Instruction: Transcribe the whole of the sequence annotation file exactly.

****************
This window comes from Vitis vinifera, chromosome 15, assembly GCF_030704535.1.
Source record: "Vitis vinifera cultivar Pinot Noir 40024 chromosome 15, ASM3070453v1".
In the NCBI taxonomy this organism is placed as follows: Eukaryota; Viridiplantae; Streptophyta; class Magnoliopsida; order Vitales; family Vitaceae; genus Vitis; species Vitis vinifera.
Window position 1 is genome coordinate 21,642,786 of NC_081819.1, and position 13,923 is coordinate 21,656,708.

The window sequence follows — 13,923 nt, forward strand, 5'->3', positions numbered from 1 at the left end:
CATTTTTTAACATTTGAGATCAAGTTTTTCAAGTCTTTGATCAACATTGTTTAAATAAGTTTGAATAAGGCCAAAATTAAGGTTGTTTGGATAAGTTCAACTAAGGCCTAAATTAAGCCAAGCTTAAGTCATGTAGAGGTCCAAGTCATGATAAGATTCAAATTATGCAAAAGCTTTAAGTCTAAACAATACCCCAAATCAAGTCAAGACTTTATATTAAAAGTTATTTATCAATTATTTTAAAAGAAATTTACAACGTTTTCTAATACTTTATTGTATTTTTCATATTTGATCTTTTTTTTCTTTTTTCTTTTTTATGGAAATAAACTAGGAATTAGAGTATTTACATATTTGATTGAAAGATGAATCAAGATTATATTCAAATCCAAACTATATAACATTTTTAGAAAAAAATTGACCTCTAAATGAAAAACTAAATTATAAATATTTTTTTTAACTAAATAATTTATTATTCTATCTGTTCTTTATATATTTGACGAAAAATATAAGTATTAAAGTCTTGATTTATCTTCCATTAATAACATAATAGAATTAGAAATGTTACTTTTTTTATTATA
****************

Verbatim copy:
This window comes from Vitis vinifera, chromosome 15, assembly GCF_030704535.1.
Source record: "Vitis vinifera cultivar Pinot Noir 40024 chromosome 15, ASM3070453v1".
In the NCBI taxonomy this organism is placed as follows: Eukaryota; Viridiplantae; Streptophyta; class Magnoliopsida; order Vitales; family Vitaceae; genus Vitis; species Vitis vinifera.
Window position 1 is genome coordinate 21,642,786 of NC_081819.1, and position 13,923 is coordinate 21,656,708.

The window sequence follows — 13,923 nt, forward strand, 5'->3', positions numbered from 1 at the left end:
CATTTTTTAACATTTGAGATCAAGTTTTTCAAGTCTTTGATCAACATTGTTTAAATAAGTTTGAATAAGGCCAAAATTAAGGTTGTTTGGATAAGTTCAACTAAGGCCTAAATTAAGCCAAGCTTAAGTCATGTAGAGGTCCAAGTCATGATAAGATTCAAATTATGCAAAAGCTTTAAGTCTAAACAATACCCCAAATCAAGTCAAGACTTTATATTAAAAGTTATTTATCAATTATTTTAAAAGAAATTTACAACGTTTTCTAATACTTTATTGTATTTTTCATATTTGATCTTTTTTTTCTTTTTTCTTTTTTATGGAAATAAACTAGGAATTAGAGTATTTACATATTTGATTGAAAGATGAATCAAGATTATATTCAAATCCAAACTATATAACATTTTTAGAAAAAAATTGACCTCTAAATGAAAAACTAAATTATAAATATTTTTTTTAACTAAATAATTTATTATTCTATCTGTTCTTTATATATTTGACGAAAAATATAAGTATTAAAGTCTTGATTTATCTTCCATTAATAACATAATAGAATTAGAAATGTTACTTTTTTTATTATA